Year-End Tax Moves: How Your Construction Company Can Benefit

Your thoughts might turn to holiday planning as the end of the year approaches. So why not give yourself (and your construction business) the gift of a lower tax bill? You might be able to reap significant financial benefits with a few year-end tax moves.

Expensing and Depreciation

Equipment, vehicles, software and other property can be expensed through Section 179 and bonus depreciation. This popular year-end tax move allows you to deduct a large portion of the cost up front instead of depreciating it over a period of many years.

For the 2023 tax year, you can deduct 80% of the amount of these purchases through depreciation. While this is a sizeable chunk, it’s the first in a series of reductions. Bonus depreciation was introduced in the Tax Cuts and Jobs Act (TCJA) of 2017; at that time, it was a 100% deduction.

However, the TCJA specified an annual reduction of 20 percentage points per year beginning with 2023. After the 2026 tax year, it won’t be available at all without any future policy changes. Despite the reduction in bonus depreciation, you are still able to utilize section 179. This would allow you to deduct purchases up to a cap of $1,160,000 for 2023 as long as you have taxable income.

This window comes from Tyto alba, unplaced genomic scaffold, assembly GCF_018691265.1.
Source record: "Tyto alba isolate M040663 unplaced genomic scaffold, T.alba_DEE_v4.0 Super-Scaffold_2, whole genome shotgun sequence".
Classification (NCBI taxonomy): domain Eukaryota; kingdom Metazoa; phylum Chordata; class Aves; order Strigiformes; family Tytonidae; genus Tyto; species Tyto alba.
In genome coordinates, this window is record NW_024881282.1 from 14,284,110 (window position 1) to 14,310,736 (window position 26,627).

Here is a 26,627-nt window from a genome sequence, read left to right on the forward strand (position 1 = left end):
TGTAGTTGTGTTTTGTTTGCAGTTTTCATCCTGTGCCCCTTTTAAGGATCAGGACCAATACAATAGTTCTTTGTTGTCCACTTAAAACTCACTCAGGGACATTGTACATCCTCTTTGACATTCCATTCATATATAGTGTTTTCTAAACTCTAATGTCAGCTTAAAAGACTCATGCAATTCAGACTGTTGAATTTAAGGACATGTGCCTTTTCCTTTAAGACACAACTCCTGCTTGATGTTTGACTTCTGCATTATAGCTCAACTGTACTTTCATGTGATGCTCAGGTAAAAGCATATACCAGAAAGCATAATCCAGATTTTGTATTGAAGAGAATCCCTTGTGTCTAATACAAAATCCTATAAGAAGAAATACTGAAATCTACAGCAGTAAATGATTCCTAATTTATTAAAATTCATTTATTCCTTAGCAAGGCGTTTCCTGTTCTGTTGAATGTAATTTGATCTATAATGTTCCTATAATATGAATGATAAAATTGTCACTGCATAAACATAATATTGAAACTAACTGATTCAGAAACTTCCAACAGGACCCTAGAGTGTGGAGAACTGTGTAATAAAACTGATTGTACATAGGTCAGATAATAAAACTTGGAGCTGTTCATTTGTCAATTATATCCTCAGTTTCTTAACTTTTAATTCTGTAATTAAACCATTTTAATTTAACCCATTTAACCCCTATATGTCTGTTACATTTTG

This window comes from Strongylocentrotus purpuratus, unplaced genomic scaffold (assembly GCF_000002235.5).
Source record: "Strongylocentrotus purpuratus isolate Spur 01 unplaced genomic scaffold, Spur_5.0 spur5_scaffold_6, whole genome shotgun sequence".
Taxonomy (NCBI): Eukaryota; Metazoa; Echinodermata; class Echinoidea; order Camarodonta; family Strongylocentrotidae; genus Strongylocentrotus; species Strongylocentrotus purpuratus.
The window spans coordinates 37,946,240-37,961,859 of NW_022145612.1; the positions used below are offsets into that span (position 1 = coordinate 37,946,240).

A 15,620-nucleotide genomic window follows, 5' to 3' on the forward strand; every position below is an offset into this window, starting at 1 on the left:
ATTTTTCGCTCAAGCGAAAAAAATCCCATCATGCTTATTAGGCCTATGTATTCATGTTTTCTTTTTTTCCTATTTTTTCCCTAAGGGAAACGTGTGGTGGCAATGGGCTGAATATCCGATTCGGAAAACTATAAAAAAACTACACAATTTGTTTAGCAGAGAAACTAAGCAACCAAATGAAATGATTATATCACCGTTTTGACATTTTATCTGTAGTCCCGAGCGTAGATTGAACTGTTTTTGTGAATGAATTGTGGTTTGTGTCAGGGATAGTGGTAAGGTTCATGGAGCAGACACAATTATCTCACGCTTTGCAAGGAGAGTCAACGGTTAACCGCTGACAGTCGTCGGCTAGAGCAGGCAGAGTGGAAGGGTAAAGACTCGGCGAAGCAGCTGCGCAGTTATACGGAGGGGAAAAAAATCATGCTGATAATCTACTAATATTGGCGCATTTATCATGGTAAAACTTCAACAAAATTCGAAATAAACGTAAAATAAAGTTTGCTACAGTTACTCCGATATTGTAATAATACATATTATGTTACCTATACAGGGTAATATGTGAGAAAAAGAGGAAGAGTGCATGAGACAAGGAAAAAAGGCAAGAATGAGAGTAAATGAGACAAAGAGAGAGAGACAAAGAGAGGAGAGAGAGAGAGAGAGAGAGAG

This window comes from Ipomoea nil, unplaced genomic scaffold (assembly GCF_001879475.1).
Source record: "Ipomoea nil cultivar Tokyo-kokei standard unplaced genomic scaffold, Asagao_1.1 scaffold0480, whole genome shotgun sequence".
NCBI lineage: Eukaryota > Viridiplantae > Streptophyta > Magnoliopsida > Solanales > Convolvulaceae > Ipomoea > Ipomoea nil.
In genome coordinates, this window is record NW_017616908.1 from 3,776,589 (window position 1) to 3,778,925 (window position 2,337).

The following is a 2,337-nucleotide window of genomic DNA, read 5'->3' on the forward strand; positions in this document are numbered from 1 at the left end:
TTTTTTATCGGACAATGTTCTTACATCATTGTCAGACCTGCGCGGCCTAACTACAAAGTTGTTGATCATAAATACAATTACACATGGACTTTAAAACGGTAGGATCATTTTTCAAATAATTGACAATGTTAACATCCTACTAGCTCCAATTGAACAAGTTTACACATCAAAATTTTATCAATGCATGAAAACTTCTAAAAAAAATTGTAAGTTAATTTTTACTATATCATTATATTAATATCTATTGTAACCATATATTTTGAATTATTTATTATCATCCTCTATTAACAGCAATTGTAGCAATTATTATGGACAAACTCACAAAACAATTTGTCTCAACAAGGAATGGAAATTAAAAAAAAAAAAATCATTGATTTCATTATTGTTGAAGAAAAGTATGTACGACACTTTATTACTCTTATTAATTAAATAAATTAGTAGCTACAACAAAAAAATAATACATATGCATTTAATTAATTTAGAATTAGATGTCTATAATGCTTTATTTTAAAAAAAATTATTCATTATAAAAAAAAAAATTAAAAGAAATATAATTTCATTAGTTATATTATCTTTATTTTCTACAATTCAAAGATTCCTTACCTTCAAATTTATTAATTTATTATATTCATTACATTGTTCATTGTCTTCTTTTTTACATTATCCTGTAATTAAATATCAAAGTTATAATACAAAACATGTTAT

So if you’re considering any large purchases like large machinery, trucks or larger SUVs, technology, etc., get them now while the rate is still 80%. To leverage this year-end tax move, the equipment has to be not only purchased but also placed in service by Dec. 31, 2023. While that might feel rushed, waiting until next year can cost you tens of thousands of dollars in deductions.

You can also use this strategy if you are in the process of building (or have recently built) an office building or other real property. If this is the case, consider having a cost segregation study done. This  maximizes the deductions you can take using a shorter life span vs. the traditional 39-year life span for the whole building.

Taking the Qualified Business Income Deduction

The TCJA also ushered in a 20% deduction for qualified business income (QBI) for certain types of businesses. A boom for smaller businesses in particular, it allows businesses operating as a partnership, S corporation, sole proprietorship, trust or estate to take a deduction equal to 20% of their domestic trade or business income.

This year-end tax move has some caveats. The maximum amount you can claim  may be limited to 50% of the W-2-based wages you pay to your workforce. If you’re getting close to that limit, consider issuing end-of-year bonuses to employees to help you reach that threshold.